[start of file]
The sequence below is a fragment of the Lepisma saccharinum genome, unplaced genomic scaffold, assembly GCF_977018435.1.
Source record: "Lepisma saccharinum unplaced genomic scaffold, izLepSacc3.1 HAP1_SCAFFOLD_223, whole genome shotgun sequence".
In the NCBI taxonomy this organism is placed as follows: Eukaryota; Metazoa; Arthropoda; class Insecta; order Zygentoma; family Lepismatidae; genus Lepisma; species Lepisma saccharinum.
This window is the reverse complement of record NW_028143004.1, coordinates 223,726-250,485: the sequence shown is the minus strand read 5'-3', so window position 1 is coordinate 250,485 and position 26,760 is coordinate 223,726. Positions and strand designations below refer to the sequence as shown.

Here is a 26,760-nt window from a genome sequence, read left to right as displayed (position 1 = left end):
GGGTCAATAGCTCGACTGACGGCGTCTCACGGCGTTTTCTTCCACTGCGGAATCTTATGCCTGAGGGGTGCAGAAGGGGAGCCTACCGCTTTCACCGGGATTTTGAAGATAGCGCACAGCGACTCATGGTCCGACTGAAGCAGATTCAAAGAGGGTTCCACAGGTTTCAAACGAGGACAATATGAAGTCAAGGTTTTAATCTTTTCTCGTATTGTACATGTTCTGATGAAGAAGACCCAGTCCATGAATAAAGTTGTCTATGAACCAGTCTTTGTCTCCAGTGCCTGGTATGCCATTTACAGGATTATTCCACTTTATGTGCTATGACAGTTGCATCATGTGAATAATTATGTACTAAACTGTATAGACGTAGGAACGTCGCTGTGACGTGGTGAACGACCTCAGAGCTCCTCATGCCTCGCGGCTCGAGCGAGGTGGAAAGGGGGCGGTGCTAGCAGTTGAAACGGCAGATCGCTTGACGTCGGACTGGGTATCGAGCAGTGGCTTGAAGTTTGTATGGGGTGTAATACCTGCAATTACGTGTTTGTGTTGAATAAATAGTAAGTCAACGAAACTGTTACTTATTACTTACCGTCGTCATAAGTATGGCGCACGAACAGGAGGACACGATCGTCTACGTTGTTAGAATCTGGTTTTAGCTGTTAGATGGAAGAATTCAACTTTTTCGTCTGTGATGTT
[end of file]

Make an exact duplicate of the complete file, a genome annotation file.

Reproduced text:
The sequence below is a fragment of the Lepisma saccharinum genome, unplaced genomic scaffold, assembly GCF_977018435.1.
Source record: "Lepisma saccharinum unplaced genomic scaffold, izLepSacc3.1 HAP1_SCAFFOLD_223, whole genome shotgun sequence".
In the NCBI taxonomy this organism is placed as follows: Eukaryota; Metazoa; Arthropoda; class Insecta; order Zygentoma; family Lepismatidae; genus Lepisma; species Lepisma saccharinum.
This window is the reverse complement of record NW_028143004.1, coordinates 223,726-250,485: the sequence shown is the minus strand read 5'-3', so window position 1 is coordinate 250,485 and position 26,760 is coordinate 223,726. Positions and strand designations below refer to the sequence as shown.

Here is a 26,760-nt window from a genome sequence, read left to right as displayed (position 1 = left end):
GGGTCAATAGCTCGACTGACGGCGTCTCACGGCGTTTTCTTCCACTGCGGAATCTTATGCCTGAGGGGTGCAGAAGGGGAGCCTACCGCTTTCACCGGGATTTTGAAGATAGCGCACAGCGACTCATGGTCCGACTGAAGCAGATTCAAAGAGGGTTCCACAGGTTTCAAACGAGGACAATATGAAGTCAAGGTTTTAATCTTTTCTCGTATTGTACATGTTCTGATGAAGAAGACCCAGTCCATGAATAAAGTTGTCTATGAACCAGTCTTTGTCTCCAGTGCCTGGTATGCCATTTACAGGATTATTCCACTTTATGTGCTATGACAGTTGCATCATGTGAATAATTATGTACTAAACTGTATAGACGTAGGAACGTCGCTGTGACGTGGTGAACGACCTCAGAGCTCCTCATGCCTCGCGGCTCGAGCGAGGTGGAAAGGGGGCGGTGCTAGCAGTTGAAACGGCAGATCGCTTGACGTCGGACTGGGTATCGAGCAGTGGCTTGAAGTTTGTATGGGGTGTAATACCTGCAATTACGTGTTTGTGTTGAATAAATAGTAAGTCAACGAAACTGTTACTTATTACTTACCGTCGTCATAAGTATGGCGCACGAACAGGAGGACACGATCGTCTACGTTGTTAGAATCTGGTTTTAGCTGTTAGATGGAAGAATTCAACTTTTTCGTCTGTGATGTT